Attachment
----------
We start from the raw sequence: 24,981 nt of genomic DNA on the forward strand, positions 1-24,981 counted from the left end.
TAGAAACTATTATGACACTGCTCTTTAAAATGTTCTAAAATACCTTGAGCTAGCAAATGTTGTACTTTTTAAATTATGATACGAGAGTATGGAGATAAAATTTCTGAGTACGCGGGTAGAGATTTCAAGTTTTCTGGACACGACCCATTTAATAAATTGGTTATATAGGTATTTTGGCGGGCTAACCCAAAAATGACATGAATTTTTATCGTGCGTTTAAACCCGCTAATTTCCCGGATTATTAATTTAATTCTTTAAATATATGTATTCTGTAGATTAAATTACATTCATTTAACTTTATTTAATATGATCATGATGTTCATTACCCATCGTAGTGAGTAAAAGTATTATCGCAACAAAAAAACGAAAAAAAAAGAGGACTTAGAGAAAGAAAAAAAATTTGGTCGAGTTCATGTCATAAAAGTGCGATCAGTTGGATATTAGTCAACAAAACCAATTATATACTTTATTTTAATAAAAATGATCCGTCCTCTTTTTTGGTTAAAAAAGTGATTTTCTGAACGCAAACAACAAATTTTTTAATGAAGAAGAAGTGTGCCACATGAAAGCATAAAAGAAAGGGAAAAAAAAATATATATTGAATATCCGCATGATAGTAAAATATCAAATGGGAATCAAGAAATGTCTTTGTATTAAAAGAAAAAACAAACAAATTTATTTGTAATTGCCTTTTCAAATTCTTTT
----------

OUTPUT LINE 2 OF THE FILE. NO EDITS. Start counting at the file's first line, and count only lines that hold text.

TAGAAACTATTATGACACTGCTCTTTAAAATGTTCTAAAATACCTTGAGCTAGCAAATGTTGTACTTTTTAAATTATGATACGAGAGTATGGAGATAAAATTTCTGAGTACGCGGGTAGAGATTTCAAGTTTTCTGGACACGACCCATTTAATAAATTGGTTATATAGGTATTTTGGCGGGCTAACCCAAAAATGACATGAATTTTTATCGTGCGTTTAAACCCGCTAATTTCCCGGATTATTAATTTAATTCTTTAAATATATGTATTCTGTAGATTAAATTACATTCATTTAACTTTATTTAATATGATCATGATGTTCATTACCCATCGTAGTGAGTAAAAGTATTATCGCAACAAAAAAACGAAAAAAAAAGAGGACTTAGAGAAAGAAAAAAAATTTGGTCGAGTTCATGTCATAAAAGTGCGATCAGTTGGATATTAGTCAACAAAACCAATTATATACTTTATTTTAATAAAAATGATCCGTCCTCTTTTTTGGTTAAAAAAGTGATTTTCTGAACGCAAACAACAAATTTTTTAATGAAGAAGAAGTGTGCCACATGAAAGCATAAAAGAAAGGGAAAAAAAAATATATATTGAATATCCGCATGATAGTAAAATATCAAATGGGAATCAAGAAATGTCTTTGTATTAAAAGAAAAAACAAACAAATTTATTTGTAATTGCCTTTTCAAATTCTTTT